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Author: Wikipedia(That means the book is composed entirely of articles from Wikipedia that we have edited and redesigned into a book format. If you would prefer to read the unedited articles in their old format for free, we have provided a list of the article titles under "chapters" below. Simply go to Wikipedia and use their search form to locate each individual article.)
Year published: 2011
Chapters: RepRap Project, 3D printing, STL, MakerBot Industries, Rapid prototyping, Solidscape, 3D Systems, Stereolithography, Selective laser melting, PLY, Fused deposition modeling, Selective laser sintering, Digital materialization, CandyFab, Ultrasonic consolidation, Electron beam melting, Stratasys, Digital fabricator, Laser engineered net shaping, Photopolymer, Laminated object manufacturing, D-Shape, CatalystEX, NovoGen, BJB Enterprises, Artifacturing, Polyphenylsulfone, Dimension, Inkjet 3d printing.
Random excerpt from the book:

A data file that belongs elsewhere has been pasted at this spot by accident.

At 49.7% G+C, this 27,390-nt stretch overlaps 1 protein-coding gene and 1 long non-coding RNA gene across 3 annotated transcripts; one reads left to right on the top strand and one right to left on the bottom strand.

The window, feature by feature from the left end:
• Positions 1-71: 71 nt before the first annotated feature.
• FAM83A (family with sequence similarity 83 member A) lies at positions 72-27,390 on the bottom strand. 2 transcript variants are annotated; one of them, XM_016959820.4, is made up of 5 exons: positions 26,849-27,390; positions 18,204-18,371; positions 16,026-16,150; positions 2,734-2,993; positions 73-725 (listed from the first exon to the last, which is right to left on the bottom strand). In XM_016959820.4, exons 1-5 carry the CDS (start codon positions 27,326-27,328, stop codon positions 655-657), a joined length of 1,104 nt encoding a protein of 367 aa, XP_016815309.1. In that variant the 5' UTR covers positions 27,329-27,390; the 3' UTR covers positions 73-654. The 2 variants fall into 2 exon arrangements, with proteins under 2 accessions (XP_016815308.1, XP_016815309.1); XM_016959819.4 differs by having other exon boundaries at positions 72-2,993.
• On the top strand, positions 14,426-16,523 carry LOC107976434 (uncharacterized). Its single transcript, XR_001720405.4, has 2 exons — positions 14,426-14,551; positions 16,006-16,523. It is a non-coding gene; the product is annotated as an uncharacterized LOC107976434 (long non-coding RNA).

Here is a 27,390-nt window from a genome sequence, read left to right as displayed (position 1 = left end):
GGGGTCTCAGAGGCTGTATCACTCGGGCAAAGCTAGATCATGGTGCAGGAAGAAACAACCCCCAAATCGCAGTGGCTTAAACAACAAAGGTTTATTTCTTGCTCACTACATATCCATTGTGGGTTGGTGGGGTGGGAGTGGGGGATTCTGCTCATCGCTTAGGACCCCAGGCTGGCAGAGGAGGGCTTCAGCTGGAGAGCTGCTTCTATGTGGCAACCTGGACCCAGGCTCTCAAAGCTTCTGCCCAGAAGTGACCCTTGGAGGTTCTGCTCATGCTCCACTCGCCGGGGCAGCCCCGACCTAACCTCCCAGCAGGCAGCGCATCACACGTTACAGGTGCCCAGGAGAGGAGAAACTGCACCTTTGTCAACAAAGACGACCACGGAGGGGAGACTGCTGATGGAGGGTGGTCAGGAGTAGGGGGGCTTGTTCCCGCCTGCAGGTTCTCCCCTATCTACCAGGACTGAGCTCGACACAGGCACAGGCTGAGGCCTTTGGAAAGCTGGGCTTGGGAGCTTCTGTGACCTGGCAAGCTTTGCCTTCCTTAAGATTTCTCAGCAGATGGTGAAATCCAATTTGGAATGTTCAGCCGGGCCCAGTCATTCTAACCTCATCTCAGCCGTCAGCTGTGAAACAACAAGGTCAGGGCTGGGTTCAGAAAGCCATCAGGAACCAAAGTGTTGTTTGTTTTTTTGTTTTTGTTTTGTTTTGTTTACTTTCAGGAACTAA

...The RepRap project is an initiative to develop a 3D printer (RepRap, short for "replicating rapid prototyper") that can print most of its own components. As an open design, all of the designs produced by the project are released under a free software license, the GNU General Public License. RepRap uses a variant of fused deposition modeling, an additive manufacturing technique. To date, the RepRap project has released two 3D printing machines: "Darwin", released in March 2007, and "Mendel", released in October 2009. Developers have named each after famous biologists, as "the point of RepRap is replication and evolution". Due to the self-replicating ability of the machine, authors envision the possibility to cheaply distribute RepRap units to people and communities, enabling them to create (or download from the internet) complex products without the need for expensive industrial infrastructure. They intend for the RepRap to demonstrate evolution in this process as well as for it to increase in number exponentially. RepRap was founded in 2005 by Dr Adrian Bowyer, a Senior Lecturer in mechanical engineering at the University of Bath in the United Kingdom. As an open-source project designed to encourage evolution, many variations exist, and the designer is free to make modifications and substitutions as they see fit. However, RepRap 3D printers generally consist of a thermoplastic extruder mounted on a computer-controlled Cartesian XYZ platform. The platform is built from steel rods and studding connected by printed plastic parts. All three axes are driven by stepper motors, in X and Y via a timing belt and in Z by a leadscrew. At the heart of the RepRap is the thermoplastic extruder. Early extruders for the RepRap used a geared DC motor driving a screw pressed tightly against plastic filament, forcing it past a heated melting chamber and through a narrow extrusion nozzle. However, due to their large inertia, DC motors cannot quickly start or stop, and are therefore dif...
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